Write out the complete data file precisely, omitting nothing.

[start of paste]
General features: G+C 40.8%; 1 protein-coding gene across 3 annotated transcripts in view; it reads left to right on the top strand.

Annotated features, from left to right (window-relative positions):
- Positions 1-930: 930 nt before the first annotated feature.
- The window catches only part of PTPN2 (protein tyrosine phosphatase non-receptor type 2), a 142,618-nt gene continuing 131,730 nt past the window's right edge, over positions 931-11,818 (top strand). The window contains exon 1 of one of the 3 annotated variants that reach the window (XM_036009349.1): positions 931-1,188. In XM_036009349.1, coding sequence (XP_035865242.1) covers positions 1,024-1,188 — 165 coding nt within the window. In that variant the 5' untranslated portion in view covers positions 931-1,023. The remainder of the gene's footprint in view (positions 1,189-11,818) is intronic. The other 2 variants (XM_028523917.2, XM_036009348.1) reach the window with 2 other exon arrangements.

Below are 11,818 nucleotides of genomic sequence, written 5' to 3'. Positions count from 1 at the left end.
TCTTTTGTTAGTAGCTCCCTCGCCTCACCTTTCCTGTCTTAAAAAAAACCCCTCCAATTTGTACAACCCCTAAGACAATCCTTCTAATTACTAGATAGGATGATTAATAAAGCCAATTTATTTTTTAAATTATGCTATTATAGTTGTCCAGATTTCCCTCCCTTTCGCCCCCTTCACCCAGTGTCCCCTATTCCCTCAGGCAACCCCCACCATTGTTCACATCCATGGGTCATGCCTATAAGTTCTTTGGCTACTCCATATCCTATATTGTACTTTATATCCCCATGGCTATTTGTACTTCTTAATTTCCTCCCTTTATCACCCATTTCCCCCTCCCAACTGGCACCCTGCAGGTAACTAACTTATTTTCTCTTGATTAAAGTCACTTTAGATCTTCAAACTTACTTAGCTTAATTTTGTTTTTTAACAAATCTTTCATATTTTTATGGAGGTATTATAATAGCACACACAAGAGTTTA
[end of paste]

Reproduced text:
General features: G+C 40.8%; 1 protein-coding gene across 3 annotated transcripts in view; it reads left to right on the top strand.

Annotated features, from left to right (window-relative positions):
- Positions 1-930: 930 nt before the first annotated feature.
- The window catches only part of PTPN2 (protein tyrosine phosphatase non-receptor type 2), a 142,618-nt gene continuing 131,730 nt past the window's right edge, over positions 931-11,818 (top strand). The window contains exon 1 of one of the 3 annotated variants that reach the window (XM_036009349.1): positions 931-1,188. In XM_036009349.1, coding sequence (XP_035865242.1) covers positions 1,024-1,188 — 165 coding nt within the window. In that variant the 5' untranslated portion in view covers positions 931-1,023. The remainder of the gene's footprint in view (positions 1,189-11,818) is intronic. The other 2 variants (XM_028523917.2, XM_036009348.1) reach the window with 2 other exon arrangements.

Below are 11,818 nucleotides of genomic sequence, written 5' to 3'. Positions count from 1 at the left end.
TCTTTTGTTAGTAGCTCCCTCGCCTCACCTTTCCTGTCTTAAAAAAAACCCCTCCAATTTGTACAACCCCTAAGACAATCCTTCTAATTACTAGATAGGATGATTAATAAAGCCAATTTATTTTTTAAATTATGCTATTATAGTTGTCCAGATTTCCCTCCCTTTCGCCCCCTTCACCCAGTGTCCCCTATTCCCTCAGGCAACCCCCACCATTGTTCACATCCATGGGTCATGCCTATAAGTTCTTTGGCTACTCCATATCCTATATTGTACTTTATATCCCCATGGCTATTTGTACTTCTTAATTTCCTCCCTTTATCACCCATTTCCCCCTCCCAACTGGCACCCTGCAGGTAACTAACTTATTTTCTCTTGATTAAAGTCACTTTAGATCTTCAAACTTACTTAGCTTAATTTTGTTTTTTAACAAATCTTTCATATTTTTATGGAGGTATTATAATAGCACACACAAGAGTTTA